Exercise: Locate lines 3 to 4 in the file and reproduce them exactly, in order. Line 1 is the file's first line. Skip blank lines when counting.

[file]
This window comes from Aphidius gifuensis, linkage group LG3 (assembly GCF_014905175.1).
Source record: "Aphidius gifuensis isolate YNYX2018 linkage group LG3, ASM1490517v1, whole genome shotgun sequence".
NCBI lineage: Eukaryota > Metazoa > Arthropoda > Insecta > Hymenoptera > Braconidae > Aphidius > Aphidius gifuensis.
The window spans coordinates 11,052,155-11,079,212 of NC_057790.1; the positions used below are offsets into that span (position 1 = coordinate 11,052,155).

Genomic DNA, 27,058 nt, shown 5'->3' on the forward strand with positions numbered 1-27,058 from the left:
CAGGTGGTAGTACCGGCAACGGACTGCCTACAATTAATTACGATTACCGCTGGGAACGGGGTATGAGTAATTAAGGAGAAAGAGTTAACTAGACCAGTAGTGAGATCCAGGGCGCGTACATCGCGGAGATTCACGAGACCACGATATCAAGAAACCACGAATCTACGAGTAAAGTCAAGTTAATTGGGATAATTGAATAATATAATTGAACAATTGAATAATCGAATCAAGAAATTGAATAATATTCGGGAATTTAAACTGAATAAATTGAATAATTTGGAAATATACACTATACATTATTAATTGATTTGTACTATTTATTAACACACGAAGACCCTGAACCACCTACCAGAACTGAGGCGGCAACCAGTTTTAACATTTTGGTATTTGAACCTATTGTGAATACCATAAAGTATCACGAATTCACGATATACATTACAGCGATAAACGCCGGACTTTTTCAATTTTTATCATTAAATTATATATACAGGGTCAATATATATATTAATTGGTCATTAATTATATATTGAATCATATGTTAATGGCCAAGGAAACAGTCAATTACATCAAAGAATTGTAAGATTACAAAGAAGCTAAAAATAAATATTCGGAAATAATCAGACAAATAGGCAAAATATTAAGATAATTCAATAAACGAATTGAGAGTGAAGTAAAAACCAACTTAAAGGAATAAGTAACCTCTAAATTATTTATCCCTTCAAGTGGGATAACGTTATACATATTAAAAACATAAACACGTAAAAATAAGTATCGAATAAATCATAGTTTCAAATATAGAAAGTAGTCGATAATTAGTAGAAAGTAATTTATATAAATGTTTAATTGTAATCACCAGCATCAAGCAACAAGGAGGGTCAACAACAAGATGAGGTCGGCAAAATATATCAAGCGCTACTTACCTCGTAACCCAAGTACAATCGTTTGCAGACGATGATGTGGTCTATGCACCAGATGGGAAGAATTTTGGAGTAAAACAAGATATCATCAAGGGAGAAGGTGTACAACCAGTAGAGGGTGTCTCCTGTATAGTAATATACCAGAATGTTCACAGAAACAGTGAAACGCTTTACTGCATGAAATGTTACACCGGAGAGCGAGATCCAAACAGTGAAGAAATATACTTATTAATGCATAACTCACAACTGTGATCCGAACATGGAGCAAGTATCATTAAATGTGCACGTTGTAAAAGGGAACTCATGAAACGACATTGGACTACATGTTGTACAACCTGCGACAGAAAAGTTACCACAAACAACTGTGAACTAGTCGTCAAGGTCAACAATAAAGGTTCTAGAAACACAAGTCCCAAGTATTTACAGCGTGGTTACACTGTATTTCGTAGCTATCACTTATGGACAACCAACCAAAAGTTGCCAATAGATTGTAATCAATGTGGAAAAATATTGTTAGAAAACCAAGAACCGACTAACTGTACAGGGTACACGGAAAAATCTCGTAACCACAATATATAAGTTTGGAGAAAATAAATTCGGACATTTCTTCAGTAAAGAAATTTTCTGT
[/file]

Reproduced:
NCBI lineage: Eukaryota > Metazoa > Arthropoda > Insecta > Hymenoptera > Braconidae > Aphidius > Aphidius gifuensis.
The window spans coordinates 11,052,155-11,079,212 of NC_057790.1; the positions used below are offsets into that span (position 1 = coordinate 11,052,155).